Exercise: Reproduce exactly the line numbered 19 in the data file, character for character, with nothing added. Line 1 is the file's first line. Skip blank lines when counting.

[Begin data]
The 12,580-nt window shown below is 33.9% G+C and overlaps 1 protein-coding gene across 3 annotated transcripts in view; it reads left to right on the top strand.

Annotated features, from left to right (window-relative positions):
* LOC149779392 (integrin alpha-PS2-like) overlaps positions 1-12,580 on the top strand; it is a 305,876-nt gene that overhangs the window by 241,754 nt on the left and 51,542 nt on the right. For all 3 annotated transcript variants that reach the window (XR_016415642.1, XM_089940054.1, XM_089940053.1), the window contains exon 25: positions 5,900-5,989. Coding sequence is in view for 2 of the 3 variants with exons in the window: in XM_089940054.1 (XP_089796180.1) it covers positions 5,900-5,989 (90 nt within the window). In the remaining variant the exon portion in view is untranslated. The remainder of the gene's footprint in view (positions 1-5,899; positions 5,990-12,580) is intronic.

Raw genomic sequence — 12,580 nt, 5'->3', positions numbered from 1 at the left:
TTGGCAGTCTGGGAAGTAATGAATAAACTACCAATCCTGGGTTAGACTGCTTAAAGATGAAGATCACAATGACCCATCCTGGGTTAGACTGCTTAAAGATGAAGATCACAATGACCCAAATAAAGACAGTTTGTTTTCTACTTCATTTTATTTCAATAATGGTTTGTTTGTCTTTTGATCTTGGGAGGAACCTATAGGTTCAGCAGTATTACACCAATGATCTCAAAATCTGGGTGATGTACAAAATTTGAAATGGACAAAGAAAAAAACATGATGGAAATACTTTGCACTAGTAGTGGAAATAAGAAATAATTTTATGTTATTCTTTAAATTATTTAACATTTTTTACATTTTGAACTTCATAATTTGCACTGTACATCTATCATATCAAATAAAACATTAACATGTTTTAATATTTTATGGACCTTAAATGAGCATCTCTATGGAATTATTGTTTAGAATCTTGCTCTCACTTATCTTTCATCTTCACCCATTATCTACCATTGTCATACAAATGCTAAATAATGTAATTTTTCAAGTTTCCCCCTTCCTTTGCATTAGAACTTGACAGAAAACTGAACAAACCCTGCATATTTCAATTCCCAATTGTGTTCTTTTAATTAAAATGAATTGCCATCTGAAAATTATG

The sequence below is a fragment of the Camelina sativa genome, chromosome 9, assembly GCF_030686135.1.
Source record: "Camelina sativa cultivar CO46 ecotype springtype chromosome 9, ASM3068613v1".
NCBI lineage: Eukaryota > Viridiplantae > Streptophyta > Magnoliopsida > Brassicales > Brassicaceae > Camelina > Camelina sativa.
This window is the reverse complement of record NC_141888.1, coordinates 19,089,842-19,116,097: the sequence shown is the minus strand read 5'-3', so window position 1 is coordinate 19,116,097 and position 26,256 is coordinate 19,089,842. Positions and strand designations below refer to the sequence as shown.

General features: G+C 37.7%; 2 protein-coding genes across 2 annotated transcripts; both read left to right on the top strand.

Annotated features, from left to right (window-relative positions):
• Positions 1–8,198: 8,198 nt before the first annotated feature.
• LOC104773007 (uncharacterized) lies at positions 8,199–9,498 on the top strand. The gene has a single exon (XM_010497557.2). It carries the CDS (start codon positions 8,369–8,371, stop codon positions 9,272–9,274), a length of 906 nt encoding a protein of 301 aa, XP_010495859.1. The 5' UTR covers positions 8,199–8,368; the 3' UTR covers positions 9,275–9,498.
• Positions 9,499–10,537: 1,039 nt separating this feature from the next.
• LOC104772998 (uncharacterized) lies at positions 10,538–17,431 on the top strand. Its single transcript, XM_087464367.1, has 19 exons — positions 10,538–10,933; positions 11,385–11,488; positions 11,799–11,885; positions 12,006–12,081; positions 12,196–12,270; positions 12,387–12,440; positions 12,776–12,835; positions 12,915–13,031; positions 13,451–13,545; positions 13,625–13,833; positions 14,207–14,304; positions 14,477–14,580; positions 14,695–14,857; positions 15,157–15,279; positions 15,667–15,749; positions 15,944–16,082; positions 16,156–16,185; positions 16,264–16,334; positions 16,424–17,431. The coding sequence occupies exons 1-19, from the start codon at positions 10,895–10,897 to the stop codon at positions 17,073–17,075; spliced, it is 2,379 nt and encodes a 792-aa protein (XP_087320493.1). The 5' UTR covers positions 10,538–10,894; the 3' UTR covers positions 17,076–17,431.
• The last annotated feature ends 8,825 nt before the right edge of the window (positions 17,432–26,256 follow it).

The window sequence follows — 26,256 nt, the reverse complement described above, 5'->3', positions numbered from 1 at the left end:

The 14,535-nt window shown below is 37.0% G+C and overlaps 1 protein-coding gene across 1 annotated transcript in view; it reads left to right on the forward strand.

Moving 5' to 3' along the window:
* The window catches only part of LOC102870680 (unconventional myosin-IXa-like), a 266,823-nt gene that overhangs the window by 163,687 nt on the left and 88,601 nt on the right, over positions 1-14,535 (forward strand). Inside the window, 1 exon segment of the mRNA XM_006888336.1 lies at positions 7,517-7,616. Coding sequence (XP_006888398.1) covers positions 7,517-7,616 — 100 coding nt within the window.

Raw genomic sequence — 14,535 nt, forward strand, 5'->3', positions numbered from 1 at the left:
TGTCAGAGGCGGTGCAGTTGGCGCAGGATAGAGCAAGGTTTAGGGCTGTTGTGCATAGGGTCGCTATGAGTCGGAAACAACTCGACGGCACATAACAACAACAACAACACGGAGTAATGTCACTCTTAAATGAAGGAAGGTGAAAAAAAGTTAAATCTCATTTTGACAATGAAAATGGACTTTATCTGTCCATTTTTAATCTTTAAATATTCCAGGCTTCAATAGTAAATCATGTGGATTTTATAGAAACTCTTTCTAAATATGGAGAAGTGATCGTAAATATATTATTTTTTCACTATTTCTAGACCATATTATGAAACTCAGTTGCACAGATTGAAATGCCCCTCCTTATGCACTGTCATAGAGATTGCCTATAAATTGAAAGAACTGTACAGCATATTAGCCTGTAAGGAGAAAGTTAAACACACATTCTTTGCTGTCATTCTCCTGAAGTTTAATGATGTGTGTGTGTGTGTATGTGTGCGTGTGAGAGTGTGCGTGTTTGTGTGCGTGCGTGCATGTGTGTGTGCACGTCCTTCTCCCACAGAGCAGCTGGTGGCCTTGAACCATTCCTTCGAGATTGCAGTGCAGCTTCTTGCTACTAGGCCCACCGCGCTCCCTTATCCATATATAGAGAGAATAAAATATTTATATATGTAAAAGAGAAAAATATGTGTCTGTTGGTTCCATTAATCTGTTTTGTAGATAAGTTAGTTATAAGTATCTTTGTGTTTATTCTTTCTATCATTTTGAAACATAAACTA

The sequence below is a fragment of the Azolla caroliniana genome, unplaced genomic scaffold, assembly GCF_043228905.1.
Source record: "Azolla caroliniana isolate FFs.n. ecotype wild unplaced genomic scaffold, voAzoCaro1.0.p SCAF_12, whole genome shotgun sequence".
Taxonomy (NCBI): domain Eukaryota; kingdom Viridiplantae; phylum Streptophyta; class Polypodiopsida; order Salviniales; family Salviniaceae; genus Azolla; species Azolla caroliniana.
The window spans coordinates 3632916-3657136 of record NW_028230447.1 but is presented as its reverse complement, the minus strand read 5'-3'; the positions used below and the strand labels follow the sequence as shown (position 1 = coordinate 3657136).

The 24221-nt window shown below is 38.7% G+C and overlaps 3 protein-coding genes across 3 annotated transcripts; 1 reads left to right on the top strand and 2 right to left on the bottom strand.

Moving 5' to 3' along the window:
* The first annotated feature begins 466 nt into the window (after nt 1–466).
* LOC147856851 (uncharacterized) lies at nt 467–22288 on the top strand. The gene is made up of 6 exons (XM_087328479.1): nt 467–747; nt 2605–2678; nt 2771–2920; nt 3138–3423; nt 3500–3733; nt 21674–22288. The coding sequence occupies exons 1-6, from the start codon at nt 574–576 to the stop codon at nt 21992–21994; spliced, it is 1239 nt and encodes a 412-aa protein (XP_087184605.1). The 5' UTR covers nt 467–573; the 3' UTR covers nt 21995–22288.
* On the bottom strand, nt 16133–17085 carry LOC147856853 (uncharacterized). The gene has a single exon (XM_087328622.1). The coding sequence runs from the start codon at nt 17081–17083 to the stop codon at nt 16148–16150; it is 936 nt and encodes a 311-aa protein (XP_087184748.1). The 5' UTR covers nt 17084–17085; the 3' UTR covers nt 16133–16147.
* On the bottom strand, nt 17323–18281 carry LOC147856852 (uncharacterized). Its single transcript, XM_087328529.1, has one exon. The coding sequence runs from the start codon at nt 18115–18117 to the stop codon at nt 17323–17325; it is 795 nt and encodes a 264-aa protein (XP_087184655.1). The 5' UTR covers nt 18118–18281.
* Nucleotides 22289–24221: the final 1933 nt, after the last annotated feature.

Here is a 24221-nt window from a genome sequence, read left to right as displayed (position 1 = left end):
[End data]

Moving 5' to 3' along the window: